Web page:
Food predictability determines space use of endangered vultures: implications for management of supplementary feeding.
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Food predictability determines space use of endangered vultures: implications for management of supplementary feeding.

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Food predictability determines space use of endangered vultures: implications for management of supplementary feeding.

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dc.contributor.author López López, Pascual
dc.contributor.author García Ripollés, Clara
dc.contributor.author Urios, Vicente
dc.date.accessioned 2020-04-27T15:28:36Z
dc.date.available 2020-04-27T15:28:36Z
dc.date.issued 2014
dc.identifier.uri https://hdl.handle.net/10550/74057
dc.description.abstract Understanding space use of free‐living endangered animals is key to informing management decisions for conservation planning. Like most scavengers, vultures have evolved under a context of unpredictability of food resources (i.e., exploiting scattered carcasses that are intermittently available). However, the role of predictable sources of food in shaping spatial ecology of vultures has seldom been studied in detail. Here, we quantify the home range of the Egyptian Vulture (Neophron percnopterus), a long‐lived raptor that has experienced severe population decline throughout its range and is qualified as endangered worldwide. To this end, six adults were tracked by satellite telemetry in Spain during the breeding season, from 2007 to 2012, recording 10 360 GPS locations. Using Resource Utilization Functions, we assessed the topology of the Utilization Distribution, a three‐dimensional measure that shows the probability of finding an animal within the home range. Our results showed how food availability, and principally, how food predictability, determines ranging behavior of this species. Egyptian Vultures showed consistent site fidelity across years, measured as the two‐ and three‐dimensional overlap in their home ranges. Space use varied considerably within the home range and remarkably, places located far from nesting sites were used more frequently than some areas located closer. Therefore, traditional conservation measures based on establishing restrictive rules within a fixed radius around nesting sites could be biologically meaningless if other areas within the home range are not protected too. Finally, our results emphasize the importance of anthropogenic predictable sources of food (mainly vulture restaurants) in shaping the space use of scavengers, which is in agreement with recent findings. Hence, measures aimed at ensuring food availability are essential to preserve this endangered vulture, especially in the present context of limiting carrion dumping in the field due to sanitary regulations according to European legislation.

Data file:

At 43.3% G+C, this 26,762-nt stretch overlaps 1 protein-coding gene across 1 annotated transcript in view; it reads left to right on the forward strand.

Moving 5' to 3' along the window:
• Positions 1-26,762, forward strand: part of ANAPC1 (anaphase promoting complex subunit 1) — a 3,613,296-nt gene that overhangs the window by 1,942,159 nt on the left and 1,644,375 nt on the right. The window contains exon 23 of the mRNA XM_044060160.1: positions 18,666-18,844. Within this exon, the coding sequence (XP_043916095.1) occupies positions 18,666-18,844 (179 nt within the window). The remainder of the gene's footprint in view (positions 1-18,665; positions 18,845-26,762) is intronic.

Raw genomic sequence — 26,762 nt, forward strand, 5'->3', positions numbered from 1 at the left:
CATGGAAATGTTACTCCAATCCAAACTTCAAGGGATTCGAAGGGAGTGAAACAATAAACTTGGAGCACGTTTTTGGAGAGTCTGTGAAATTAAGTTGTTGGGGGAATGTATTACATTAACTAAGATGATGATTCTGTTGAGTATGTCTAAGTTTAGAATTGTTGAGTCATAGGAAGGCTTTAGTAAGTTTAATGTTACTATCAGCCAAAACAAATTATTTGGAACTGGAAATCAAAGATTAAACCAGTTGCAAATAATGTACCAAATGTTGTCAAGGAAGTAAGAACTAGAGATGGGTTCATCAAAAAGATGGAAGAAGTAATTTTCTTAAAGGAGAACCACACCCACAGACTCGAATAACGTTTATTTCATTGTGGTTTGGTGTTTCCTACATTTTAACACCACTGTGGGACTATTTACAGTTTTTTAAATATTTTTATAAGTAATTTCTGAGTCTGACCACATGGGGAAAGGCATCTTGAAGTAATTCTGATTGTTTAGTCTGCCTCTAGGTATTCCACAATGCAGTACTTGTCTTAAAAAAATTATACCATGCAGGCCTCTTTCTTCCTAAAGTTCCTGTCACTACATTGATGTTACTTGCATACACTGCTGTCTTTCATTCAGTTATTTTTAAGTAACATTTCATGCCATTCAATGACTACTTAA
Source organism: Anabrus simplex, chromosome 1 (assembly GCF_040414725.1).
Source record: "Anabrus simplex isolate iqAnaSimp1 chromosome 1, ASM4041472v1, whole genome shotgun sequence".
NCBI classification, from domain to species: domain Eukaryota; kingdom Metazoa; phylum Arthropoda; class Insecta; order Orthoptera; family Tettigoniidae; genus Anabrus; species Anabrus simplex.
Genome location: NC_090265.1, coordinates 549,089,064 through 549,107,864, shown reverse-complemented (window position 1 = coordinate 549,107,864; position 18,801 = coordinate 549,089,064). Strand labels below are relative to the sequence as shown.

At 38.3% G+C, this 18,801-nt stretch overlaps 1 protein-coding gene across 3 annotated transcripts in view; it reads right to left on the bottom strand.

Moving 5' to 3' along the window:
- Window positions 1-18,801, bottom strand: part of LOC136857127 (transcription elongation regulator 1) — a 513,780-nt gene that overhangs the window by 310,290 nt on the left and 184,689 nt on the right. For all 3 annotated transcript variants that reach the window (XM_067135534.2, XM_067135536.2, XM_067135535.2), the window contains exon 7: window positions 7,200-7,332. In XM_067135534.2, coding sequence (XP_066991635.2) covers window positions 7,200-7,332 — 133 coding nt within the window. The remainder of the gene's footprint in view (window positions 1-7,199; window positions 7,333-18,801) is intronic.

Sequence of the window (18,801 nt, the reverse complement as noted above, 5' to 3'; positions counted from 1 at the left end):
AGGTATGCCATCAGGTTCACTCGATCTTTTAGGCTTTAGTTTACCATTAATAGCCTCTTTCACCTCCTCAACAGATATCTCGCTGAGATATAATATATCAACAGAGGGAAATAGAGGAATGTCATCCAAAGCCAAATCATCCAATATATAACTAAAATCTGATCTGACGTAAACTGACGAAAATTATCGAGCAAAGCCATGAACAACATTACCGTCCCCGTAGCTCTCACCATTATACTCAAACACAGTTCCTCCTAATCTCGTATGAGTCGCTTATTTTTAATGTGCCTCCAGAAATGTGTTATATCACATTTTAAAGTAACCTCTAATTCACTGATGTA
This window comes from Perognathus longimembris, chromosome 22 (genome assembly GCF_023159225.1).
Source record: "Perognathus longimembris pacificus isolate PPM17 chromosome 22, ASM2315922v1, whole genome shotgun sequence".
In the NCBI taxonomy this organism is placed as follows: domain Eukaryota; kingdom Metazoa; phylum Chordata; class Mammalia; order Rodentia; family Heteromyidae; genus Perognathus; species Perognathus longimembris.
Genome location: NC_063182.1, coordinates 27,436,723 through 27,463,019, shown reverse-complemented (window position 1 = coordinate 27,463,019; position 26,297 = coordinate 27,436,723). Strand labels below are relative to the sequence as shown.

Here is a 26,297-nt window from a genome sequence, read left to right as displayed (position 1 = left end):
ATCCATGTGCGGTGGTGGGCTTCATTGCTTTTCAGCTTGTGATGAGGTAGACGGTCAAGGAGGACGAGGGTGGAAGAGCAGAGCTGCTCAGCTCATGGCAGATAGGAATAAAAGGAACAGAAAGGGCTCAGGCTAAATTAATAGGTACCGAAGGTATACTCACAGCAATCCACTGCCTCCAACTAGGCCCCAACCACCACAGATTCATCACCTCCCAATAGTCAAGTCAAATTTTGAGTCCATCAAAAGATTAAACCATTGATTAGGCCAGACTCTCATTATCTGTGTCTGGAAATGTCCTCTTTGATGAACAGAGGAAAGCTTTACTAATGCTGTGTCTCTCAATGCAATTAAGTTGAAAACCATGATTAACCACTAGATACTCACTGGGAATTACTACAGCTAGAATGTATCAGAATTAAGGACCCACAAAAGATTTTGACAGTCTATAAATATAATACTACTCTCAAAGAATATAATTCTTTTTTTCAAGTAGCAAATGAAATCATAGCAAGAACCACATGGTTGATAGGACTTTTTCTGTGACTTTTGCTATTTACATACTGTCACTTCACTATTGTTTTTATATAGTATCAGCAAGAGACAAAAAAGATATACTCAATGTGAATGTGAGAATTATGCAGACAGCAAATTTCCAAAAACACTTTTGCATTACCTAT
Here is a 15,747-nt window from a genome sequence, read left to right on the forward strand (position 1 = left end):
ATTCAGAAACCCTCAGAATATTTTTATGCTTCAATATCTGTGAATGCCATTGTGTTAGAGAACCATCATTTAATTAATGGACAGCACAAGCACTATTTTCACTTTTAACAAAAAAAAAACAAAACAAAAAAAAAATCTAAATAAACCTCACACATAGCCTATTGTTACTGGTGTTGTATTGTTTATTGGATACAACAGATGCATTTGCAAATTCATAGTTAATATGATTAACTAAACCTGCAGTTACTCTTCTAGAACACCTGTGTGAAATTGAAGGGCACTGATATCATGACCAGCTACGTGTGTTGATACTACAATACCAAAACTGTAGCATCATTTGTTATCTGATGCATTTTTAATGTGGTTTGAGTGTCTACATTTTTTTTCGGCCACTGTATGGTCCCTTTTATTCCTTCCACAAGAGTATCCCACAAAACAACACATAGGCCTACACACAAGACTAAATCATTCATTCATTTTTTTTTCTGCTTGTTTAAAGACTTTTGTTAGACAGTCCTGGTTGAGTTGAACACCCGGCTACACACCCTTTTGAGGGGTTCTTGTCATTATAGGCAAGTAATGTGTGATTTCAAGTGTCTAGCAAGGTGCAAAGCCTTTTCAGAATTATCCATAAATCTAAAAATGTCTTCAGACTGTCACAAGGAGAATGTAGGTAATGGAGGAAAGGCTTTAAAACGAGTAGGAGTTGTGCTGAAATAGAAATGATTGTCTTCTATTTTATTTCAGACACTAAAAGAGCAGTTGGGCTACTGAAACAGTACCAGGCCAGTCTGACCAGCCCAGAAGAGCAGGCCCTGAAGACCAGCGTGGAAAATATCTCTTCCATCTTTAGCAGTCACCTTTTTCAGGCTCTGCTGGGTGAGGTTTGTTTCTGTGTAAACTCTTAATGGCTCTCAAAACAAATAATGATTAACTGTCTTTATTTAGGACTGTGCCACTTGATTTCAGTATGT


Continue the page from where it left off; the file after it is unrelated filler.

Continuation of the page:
dc.language.iso eng
dc.relation.ispartof Ecological Applications, 2014, vol. 24, num. 5, p. 938-949
dc.rights.uri info:eu-repo/semantics/openAccess
dc.source López López, Pascual García Ripollés, Clara Urios, Vicente 2014 Food predictability determines space use of endangered vultures: implications for management of supplementary feeding. Ecological Applications 24 5 938 949
dc.subject Zoologia
dc.title Food predictability determines space use of endangered vultures: implications for management of supplementary feeding.
dc.type info:eu-repo/semantics/article
dc.date.updated 2020-04-27T15:28:36Z
dc.identifier.doi https://doi.org/10.1890/13-2000.1
dc.identifier.idgrec 137076

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